A rainbow of Sunfish sails filled St. Croix’s Teague Bay on the weekend of January 19th and 20th in tribute to Bill Chandler. Chandler, a longtime marina operator and marine community activist who passed away last year at age 89, was an avid sailor. More importantly, he took the time to train many of the islands junior sailors. How fitting, then, that one of his perhaps best known protégée’s, Peter Stanton, won the inaugural Bill Chandler Sunfish Memorial Regatta.
“I wouldn’t be the sailor I am today if it wasn’t for Bill Chandler,” says Stanton, who placed top junior and 7th out of 104 with Chandler coaching him and nine others in the 1999 Sunfish World Championships held in Ponce, Puerto Rico.
Twenty-three sailors, ranging in age from 10 to 74 years, sailed 18 races the first day with winds blowing 18 to 22 knots over choppy seas. The next day, winds were lighter yet very shifty. Sailors’ scores were used to place them into either the Silver or Gold Fleets, which the next day sailed an additional 12 races. Everyone rotated boats to maintain fairness due to some boats being faster than others.
Stanton, who narrowly bested his brother Scott for the championship, explains, “I had the luck of the draw in boat picks, because when it comes to sailing, Scott is one of the best around. He has been out of sailing due to his career and new family, while I have been on the water coaching, racing, or just out for fun and I think this made the biggest difference, if indeed there was any difference between us. We were both tactically sound and sailed as fast as the boats would allow us. Guess you could say I just got lucky this time.”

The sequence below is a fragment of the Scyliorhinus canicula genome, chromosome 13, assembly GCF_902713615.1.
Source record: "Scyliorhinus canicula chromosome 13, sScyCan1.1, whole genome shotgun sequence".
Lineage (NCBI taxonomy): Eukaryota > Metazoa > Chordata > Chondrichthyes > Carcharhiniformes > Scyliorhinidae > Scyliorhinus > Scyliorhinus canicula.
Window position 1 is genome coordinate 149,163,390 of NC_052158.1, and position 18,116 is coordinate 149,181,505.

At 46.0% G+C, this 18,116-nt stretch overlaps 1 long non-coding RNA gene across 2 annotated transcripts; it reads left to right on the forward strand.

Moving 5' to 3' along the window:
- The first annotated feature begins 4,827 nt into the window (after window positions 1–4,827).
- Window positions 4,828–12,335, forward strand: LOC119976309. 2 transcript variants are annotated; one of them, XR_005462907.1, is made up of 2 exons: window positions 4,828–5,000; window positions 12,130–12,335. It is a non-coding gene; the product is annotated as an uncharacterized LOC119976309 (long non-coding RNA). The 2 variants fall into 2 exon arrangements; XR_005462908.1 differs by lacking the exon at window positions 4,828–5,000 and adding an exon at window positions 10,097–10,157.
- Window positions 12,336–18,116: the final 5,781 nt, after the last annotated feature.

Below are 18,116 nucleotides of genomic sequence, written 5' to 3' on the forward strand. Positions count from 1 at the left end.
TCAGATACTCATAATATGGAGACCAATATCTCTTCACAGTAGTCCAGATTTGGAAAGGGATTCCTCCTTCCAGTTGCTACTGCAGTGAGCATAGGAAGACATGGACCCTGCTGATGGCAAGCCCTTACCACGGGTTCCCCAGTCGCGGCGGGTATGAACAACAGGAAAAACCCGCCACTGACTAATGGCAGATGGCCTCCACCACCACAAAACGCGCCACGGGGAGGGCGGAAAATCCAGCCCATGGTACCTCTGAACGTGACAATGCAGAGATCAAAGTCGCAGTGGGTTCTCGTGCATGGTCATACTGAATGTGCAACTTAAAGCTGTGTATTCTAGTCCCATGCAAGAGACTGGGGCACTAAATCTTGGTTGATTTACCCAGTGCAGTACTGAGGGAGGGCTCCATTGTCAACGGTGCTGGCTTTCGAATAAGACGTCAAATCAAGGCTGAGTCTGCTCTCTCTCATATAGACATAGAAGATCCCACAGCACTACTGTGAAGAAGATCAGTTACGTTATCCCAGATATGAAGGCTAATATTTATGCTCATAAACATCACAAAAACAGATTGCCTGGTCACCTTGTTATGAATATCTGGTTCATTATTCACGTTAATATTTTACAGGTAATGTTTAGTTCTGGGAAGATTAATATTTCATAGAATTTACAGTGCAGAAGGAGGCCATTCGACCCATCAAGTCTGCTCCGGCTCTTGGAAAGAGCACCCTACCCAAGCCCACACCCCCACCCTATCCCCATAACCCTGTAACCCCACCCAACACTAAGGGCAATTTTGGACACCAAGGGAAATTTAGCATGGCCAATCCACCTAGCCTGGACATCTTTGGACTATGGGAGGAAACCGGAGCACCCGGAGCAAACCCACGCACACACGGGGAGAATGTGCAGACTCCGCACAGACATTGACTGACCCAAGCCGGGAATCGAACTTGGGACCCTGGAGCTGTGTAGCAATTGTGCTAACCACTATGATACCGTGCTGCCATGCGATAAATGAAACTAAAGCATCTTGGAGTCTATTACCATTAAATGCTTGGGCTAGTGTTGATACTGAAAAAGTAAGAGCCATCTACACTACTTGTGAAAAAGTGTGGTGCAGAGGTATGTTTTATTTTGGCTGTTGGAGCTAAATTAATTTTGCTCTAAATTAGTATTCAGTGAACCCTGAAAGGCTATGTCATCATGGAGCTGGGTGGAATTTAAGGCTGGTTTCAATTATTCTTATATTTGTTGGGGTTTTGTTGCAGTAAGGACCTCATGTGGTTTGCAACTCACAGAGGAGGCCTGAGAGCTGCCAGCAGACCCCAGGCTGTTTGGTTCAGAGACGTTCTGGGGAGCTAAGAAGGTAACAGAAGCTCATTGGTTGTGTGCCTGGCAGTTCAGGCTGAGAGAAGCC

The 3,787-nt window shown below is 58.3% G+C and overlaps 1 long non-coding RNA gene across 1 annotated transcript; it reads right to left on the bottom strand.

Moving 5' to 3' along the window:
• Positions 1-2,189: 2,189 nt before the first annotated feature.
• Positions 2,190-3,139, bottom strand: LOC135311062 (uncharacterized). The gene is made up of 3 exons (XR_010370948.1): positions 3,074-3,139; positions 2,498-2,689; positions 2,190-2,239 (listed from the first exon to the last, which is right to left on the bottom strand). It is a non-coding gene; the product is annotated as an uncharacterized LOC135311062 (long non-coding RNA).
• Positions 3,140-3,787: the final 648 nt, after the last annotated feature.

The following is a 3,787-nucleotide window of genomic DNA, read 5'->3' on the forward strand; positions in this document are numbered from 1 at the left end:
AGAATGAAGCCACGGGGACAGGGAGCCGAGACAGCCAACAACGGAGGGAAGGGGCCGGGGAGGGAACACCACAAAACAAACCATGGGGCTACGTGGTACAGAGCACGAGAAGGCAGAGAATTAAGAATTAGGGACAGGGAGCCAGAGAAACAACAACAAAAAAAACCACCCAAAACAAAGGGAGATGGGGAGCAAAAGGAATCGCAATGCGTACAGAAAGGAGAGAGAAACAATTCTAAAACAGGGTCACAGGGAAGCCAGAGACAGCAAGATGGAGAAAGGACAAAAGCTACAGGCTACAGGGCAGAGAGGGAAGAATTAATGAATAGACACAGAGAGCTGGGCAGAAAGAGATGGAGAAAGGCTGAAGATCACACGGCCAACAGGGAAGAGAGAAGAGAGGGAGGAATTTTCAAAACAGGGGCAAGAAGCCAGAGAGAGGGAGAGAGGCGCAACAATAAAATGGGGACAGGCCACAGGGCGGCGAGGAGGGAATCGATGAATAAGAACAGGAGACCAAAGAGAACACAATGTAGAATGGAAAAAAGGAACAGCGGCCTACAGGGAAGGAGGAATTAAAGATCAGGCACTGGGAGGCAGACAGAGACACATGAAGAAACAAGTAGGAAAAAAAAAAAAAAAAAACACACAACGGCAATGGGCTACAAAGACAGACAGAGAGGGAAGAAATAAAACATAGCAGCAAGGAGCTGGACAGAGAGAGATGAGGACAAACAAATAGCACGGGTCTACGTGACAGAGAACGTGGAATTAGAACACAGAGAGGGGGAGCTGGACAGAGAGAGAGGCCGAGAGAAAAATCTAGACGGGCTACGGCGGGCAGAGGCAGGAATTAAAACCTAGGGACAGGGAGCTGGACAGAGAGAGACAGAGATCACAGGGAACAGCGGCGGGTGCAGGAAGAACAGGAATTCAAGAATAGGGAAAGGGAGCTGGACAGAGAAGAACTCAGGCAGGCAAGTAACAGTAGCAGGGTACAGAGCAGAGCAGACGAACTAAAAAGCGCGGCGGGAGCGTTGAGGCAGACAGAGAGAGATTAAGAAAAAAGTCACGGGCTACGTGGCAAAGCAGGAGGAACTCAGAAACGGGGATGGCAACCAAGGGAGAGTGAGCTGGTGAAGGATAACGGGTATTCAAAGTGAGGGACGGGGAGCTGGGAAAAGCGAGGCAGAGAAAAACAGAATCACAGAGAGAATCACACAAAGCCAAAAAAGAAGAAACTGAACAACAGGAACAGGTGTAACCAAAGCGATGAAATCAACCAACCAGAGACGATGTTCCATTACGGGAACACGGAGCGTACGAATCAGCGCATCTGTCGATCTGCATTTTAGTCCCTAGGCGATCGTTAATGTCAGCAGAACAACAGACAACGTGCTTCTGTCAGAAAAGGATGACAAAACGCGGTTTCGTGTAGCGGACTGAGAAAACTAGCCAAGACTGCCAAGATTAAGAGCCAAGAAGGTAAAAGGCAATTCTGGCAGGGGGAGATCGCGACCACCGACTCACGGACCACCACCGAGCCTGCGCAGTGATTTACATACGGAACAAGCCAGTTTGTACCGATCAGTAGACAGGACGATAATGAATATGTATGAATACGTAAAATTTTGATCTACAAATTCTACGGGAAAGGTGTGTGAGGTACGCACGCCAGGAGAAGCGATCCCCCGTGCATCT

In addition to Peter Stanton, Scott Stanton and Chris Schreiber winning the top three overall places, top junior sailors were Lake Sanford and Ethan Hanley; Sarah Hardee and Lyndsey Wessel were the champion female sailors. Schreiber also won in the Master Sailor (age 40 to 59) class, while Tully Keith led in the Grand Masters (age 60+).
“Bill devoted many years to the St. Croix Yacht Club’s junior sailing program, teaching everything from Optis to 420 racing,” says Karen Stanton, regatta director and founder. “But his favorite boat was the classic Sunfish. Everyone can sail that boat, from the young sailors to the older ones, Bill would say.”
Lasers, Optimists and 420s are among the most popular dinghies on the Caribbean’s racing scene. However, there have been and are strong fleets of Sunfish in the Virgin Islands, Puerto Rico and Curacao.
“The Sunfish is the most challenging boat I have ever sailed,” says Stanton. “For how simple they are, you really have to be Johnny on the Spot about what’s happening to the boat. Be it wind or waves, there are so many little things you can do to get the boat going fast.”
Will there be a resurgence of Sunfish sailing in the Caribbean?
“I’d like to be positive about the future of the Sunfish class,” says Stanton.” A lot of racers haven’t really sailed a racing sunfish before; there is a big difference. I hope to grow the class and keep it growing on St Croix. The boat is a great transition after Optis. Let’s face it, if you’re not the correct size or weight for a Laser you’re going to most likely get hosed in big winds or light winds. I have seen in the Sunfish class that no matter what size you are there is a chance of being able to win in any conditions. A great example is our manager Jens Hookason who won a Sunfish National Championship at age 16. He was one of the lightest competitors and the breeze was kicking.”
Carol M. Bareuther, RD, is a St. Thomas, U.S. Virgin Islands based marine writer and registered dietitian.